Some White House aides are calling a short period of time a ‘Mooch’
Some White House aides have reportedly taken to calling a short period of time a “Mooch,” the nickname of former White House communications director Anthony Scaramucci.
The Associated Press reported the detail in a story Tuesday looking back at a particularly tumultuous two weeks of President Trump’s tenure over the summer that was punctuated by a senior staff shakeup at the White House.
“The Mooch” had an exceptionally short tenure as communications director in the Trump White House, lasting only 10 days after a profanity-laced July 26 phone interview with then-New Yorker political correspondent Ryan Lizza helped prompt his ouster.
Scaramucci had unloaded on then-White House chief of staff Reince Priebus during his phone call with Lizza, accusing the former Republican National Committee head of leaking details of a private dinner with Trump.
“Reince is a f—ing paranoid schizophrenic, a paranoiac,” Scaramucci told Lizza on the call in an interview he later said he thought was off the record.
“I’m not Steve Bannon, I’m not trying to suck my own c—,” Scaramucci, 53, said in another part of the interview, referring to Trump’s then-White House chief strategist.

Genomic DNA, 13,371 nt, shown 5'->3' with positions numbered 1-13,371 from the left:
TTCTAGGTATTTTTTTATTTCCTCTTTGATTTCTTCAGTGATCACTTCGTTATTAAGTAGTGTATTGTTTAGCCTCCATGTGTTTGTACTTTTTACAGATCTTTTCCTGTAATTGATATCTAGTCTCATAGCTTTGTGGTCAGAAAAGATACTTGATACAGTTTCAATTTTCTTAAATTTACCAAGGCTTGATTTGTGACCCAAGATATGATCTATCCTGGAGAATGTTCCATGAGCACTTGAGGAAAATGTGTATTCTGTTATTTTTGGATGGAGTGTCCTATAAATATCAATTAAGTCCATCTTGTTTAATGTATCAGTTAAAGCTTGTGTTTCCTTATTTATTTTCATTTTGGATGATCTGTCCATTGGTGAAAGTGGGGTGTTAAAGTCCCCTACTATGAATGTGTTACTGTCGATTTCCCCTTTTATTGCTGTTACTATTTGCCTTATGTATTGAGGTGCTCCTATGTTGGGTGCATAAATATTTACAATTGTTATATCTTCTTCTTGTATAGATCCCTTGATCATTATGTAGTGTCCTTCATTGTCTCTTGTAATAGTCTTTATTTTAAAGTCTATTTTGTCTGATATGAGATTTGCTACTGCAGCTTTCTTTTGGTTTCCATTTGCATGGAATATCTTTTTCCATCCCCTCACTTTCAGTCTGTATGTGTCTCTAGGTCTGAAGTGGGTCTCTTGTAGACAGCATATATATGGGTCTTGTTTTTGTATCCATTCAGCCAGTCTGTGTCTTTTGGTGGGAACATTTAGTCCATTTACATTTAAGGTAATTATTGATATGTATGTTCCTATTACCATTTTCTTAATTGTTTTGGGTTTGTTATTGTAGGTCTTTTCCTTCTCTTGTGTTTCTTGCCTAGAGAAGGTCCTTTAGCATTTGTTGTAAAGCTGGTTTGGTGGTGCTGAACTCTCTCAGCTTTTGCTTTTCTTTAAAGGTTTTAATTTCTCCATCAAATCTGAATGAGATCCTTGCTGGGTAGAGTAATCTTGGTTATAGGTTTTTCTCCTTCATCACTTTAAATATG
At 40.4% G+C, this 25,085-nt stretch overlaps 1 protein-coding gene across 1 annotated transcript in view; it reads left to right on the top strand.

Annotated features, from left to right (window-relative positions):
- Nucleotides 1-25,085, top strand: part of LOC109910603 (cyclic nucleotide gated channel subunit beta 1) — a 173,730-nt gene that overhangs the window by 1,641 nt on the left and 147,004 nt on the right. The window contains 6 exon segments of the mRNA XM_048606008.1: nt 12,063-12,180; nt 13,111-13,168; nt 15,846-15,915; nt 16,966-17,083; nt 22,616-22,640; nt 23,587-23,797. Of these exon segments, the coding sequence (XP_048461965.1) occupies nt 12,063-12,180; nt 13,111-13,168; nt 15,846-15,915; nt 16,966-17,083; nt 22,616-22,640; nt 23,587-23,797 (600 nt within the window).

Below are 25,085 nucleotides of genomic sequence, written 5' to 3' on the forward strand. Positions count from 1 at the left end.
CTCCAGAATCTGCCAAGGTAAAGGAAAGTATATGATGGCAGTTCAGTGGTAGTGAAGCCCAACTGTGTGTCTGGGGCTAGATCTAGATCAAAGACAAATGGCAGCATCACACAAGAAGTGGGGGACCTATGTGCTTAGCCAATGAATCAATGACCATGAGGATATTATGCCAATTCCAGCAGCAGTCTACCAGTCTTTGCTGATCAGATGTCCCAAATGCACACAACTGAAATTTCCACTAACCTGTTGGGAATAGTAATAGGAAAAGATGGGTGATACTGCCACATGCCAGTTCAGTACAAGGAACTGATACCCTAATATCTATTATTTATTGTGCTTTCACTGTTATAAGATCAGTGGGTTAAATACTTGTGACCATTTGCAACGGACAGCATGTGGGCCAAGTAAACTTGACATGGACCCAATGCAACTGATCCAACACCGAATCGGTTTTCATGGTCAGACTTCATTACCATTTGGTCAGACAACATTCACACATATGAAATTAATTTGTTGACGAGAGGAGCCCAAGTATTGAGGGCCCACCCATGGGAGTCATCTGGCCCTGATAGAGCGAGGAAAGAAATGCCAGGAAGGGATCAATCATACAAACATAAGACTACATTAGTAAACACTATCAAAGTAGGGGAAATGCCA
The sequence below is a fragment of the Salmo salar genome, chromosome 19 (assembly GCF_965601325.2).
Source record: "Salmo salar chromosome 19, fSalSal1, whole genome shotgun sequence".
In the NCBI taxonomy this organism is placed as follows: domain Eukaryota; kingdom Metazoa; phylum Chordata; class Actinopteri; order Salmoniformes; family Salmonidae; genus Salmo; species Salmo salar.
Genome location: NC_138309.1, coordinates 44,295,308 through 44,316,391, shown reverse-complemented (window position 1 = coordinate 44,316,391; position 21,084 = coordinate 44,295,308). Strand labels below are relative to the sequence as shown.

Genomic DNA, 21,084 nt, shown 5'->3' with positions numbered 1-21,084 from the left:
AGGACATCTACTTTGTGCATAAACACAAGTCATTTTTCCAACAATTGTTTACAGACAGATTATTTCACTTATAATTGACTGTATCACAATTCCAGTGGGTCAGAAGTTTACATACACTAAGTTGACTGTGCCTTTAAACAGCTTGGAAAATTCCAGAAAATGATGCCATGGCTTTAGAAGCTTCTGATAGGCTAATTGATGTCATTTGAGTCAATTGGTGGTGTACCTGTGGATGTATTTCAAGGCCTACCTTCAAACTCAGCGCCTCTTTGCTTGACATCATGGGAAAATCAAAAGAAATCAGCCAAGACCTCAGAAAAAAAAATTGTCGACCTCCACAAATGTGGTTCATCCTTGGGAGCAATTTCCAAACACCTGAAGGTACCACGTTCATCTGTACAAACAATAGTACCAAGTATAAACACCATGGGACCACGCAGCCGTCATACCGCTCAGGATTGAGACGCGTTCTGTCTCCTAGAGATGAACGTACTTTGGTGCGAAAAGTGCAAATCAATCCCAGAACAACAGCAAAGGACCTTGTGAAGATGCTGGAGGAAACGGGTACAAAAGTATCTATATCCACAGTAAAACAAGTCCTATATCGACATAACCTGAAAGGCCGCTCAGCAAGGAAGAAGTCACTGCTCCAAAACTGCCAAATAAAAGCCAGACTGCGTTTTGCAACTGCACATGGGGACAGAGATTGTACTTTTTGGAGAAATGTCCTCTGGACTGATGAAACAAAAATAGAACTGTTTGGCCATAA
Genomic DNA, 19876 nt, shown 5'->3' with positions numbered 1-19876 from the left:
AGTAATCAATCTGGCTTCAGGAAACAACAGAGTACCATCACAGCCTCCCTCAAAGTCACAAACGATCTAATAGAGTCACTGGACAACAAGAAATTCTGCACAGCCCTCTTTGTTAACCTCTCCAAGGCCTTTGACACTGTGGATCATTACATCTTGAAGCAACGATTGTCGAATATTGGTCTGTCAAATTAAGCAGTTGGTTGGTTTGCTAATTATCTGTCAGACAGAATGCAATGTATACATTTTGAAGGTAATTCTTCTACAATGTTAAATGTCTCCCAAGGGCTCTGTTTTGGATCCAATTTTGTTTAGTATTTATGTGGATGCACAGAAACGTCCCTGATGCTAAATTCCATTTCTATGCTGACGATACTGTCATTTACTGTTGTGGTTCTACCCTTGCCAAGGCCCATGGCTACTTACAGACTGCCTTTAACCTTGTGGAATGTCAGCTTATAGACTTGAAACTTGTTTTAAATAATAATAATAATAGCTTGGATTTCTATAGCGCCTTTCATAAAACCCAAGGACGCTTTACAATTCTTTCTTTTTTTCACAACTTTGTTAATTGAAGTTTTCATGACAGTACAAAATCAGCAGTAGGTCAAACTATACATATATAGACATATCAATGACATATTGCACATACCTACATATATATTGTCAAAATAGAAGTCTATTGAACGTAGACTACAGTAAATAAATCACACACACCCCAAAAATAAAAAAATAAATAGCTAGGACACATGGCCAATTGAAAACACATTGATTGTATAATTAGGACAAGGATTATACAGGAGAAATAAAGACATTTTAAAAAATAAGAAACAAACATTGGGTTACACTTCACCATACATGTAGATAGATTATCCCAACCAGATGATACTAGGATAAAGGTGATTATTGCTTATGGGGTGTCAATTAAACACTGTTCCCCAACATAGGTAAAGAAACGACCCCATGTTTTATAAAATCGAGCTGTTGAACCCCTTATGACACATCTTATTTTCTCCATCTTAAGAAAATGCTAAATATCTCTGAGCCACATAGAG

“I’m not trying to build my own brand off the f—ing strength of the president. I’m here to serve the country.”
The White House press secretary at the time, Sean Spicer, announced his intention to resign after Trump hired Scaramucci. Priebus also left, while Scaramucci was ousted days later when Trump tapped retired Gen. John Kelly to be his new chief of staff.
The AP’s story on Tuesday, titled “13 Days in July: The Trump White House’s crucible,” says that Scaramucci’s interview with Lizza was only part of the reason for the Wall Street financier’s dismissal from the White House.
“Trump was unwilling to share the spotlight with an aide, and came to believe Scaramucci had forgotten his place,” the AP story reads.
The AP noted that “several advisers” said that internal bickering was considerably reduced and order restored once Kelly, a retired four-star general and Trump’s Homeland Security secretary, replaced Priebus as chief of staff on July 28.
“Once myself, Reince and Steve were out of the picture, I think that moved the target off — it got people back to focus,” Spicer told the AP.
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